Frederick Jacob Reagan Heebe obituary photo
 
In Memory of

Frederick Jacob Reagan Heebe

August 25, 1922 - August 10, 2014

Obituary


Judge Frederick J. R. Heebe, a long time judge on the Federal District Court in New Orleans, passed away peacefully at his Metairie home on Sunday, August 10, 2014 after a lengthy illness. He was 91 years old. Judge Heebe was born on August 25, 1922 in Gretna, Louisiana to the late Bernhardt and Marguerite Edna Reagan Heebe. Judge Heebe’s first marriage was to Willie Dee Barnes, the mother of his two children, Frederick Riley Heebe (spouse Jennifer) and Adrea Dee Heebe (spouse Dominick Russo). Fred and Adee blessed Judge Heebe with three grandchildren, Fred’s...

Judge Frederick J. R. Heebe, a long time judge on the Federal District Court in New Orleans, passed away peacefully at his Metairie home on Sunday, August 10, 2014 after a lengthy illness. He was 91 years old. Judge Heebe was born on August 25, 1922 in Gretna, Louisiana to the late Bernhardt and Marguerite Edna Reagan Heebe. Judge Heebe’s first marriage was to Willie Dee Barnes, the mother of his two children, Frederick Riley Heebe (spouse Jennifer) and Adrea Dee Heebe (spouse Dominick Russo). Fred and Adee blessed Judge Heebe with three grandchildren, Fred’s twin daughters Anna Grace Heebe and Sarah Louise Heebe and Adee’s daughter Elizabeth Leigh Heebe-Russo, and one step-grandson Rusty Russo. Judge Heebe has been married to the former Doris Dedeaux Stewart for the past 30 years. His stepchildren include Doris’ daughter Glennda Bach (spouse Gene III) and son Earl (Ed) Stewart, Jr.(spouse Brenda); seven step-grandchildren (Michael Bach, Dena Bach, Rebecca Rochon, Gene Bach IV, Trey Stewart, Jared Stewart and Jacob Reagan Stewart); and ten step-great-grandchildren.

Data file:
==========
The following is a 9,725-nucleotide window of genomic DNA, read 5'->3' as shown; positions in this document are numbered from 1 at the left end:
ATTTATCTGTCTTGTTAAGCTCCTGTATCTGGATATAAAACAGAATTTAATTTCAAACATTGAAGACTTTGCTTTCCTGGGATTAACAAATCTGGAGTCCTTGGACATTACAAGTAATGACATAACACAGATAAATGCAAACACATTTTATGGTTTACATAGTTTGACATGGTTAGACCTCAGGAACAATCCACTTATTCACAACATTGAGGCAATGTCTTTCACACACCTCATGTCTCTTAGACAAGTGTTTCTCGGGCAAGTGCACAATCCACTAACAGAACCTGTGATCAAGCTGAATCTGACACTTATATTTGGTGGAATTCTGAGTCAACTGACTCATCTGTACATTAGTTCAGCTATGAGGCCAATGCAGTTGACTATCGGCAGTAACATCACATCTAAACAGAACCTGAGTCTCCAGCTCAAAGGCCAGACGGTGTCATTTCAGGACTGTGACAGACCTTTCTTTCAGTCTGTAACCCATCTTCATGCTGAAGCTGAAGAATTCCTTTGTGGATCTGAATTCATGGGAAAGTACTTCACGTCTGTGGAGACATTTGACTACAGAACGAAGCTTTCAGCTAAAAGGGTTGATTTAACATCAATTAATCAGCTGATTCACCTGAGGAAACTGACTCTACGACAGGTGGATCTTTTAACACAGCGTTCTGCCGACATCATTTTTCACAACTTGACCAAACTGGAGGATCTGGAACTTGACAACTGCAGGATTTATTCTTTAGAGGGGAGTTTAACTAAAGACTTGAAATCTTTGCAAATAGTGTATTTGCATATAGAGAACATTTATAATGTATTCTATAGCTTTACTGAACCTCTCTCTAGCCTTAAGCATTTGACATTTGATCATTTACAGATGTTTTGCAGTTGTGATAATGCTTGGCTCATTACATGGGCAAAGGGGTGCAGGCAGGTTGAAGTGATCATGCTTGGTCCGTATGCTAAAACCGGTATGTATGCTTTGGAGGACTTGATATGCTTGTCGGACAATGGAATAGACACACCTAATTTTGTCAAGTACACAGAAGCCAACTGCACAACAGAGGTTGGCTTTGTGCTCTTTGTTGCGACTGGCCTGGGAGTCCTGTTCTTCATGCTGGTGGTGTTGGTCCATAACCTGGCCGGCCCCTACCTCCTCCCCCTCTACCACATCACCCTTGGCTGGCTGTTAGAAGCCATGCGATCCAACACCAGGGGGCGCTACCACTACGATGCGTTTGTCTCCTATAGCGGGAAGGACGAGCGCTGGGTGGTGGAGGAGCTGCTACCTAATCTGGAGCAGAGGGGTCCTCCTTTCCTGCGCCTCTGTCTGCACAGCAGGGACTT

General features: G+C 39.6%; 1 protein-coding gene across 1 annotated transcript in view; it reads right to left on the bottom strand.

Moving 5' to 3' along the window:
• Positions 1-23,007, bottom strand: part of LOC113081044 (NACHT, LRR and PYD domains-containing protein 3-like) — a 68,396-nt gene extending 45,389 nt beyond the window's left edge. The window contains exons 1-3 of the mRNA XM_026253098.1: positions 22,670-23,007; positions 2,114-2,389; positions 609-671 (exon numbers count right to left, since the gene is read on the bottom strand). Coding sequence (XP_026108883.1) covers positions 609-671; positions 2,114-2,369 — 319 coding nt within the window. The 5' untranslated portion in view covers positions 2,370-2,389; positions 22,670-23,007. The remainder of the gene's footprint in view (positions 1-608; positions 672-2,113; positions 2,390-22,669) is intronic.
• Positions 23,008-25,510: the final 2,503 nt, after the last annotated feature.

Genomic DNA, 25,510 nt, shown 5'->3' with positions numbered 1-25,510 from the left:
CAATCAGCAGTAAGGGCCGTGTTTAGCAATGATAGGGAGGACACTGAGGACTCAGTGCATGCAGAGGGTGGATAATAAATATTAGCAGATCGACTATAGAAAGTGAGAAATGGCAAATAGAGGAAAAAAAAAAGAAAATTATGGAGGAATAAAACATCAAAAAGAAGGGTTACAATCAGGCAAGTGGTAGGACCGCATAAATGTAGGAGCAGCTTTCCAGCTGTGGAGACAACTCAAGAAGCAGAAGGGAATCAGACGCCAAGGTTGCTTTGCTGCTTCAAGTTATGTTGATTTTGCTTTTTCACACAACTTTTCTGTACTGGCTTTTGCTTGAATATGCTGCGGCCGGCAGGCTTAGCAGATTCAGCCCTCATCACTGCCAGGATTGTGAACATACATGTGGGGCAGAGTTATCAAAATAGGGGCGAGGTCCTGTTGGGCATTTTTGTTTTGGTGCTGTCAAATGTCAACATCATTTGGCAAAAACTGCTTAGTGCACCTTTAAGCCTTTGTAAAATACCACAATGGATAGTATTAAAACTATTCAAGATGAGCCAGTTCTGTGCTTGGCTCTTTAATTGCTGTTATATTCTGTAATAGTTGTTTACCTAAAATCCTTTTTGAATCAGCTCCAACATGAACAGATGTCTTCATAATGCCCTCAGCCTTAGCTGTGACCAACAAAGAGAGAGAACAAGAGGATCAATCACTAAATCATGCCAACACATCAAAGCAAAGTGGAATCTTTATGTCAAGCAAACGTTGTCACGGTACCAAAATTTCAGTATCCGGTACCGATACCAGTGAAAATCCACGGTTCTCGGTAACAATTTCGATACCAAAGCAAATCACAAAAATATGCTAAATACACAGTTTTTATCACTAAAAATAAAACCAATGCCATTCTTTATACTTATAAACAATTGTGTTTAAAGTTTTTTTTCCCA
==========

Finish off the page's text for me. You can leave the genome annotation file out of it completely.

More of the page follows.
He graduated from Fortier High School where he was a band mate of the legendary jazzman, Al Hirt. In 1943 he graduated from Tulane University. While at Tulane he was elected to Phi Beta Kappa. He served in the Army during World War II in the Pacific Theatre and received the Purple Heart for wounds he received on Okinawa. He also was awarded the Bronze Star Medal and the Asiatic-Pacific Campaign Medal with a Bronze Service Star for heroic service.



After the war, Judge Heebe entered Tulane Law School and graduated in 1949. He practiced law from 1949 to 1960. He was elected to the Jefferson Parish Council in 1958, where he served as Vice-Chairman. In 1960, he was elected as a state judge on the 24th Judicial District Court for Jefferson Parish. He served there until 1966, when he was appointed to the Federal District Court by President Lyndon B. Johnson.



Judge Heebe served as Chief Judge of the U.S. District Court for the Eastern District of Louisiana for over 20 years. He took “senior status” upon reaching his 70th birthday, and he continued to actively serve in that capacity until 1996, when his health issues forced him to give up his duties as judge. He was nationally recognized as a brilliant jurist America could trust to “follow the law,” according to former U.S. Attorney General Ramsey Clark. Current U.S. District Judge Ivan Lemelle places Judge Heebe in the tradition of Louisiana’s “grand history of brilliant jurists.”



Judge Heebe served as a federal judge during a tumultuous time in American history, and he decided many important and historic cases. Most notable among those were civil rights cases involving public school desegregation, voting rights, employment and housing discrimination, and access to public accommodations. Other matters that came before him involved the preservation of historic French Quarter buildings; the effort by Clay Shaw to stop his prosecution by Orleans District Attorney Jim Garrison in connection with the assassination of President Kennedy; protest over the Vietnam War; and battles over reapportionment.



Family and friends are invited to visitation on Saturday, August 16, 2014 from 9 a.m. to 12 noon at the Lake Lawn Metairie Funeral Home, 5100 Pontchartrain Boulevard, New Orleans, Louisiana. A memorial service will be held at noon following visitation. A private interment will follow. In lieu of flowers, please consider making a donation to your favorite charity in the name of Judge Frederick Heebe.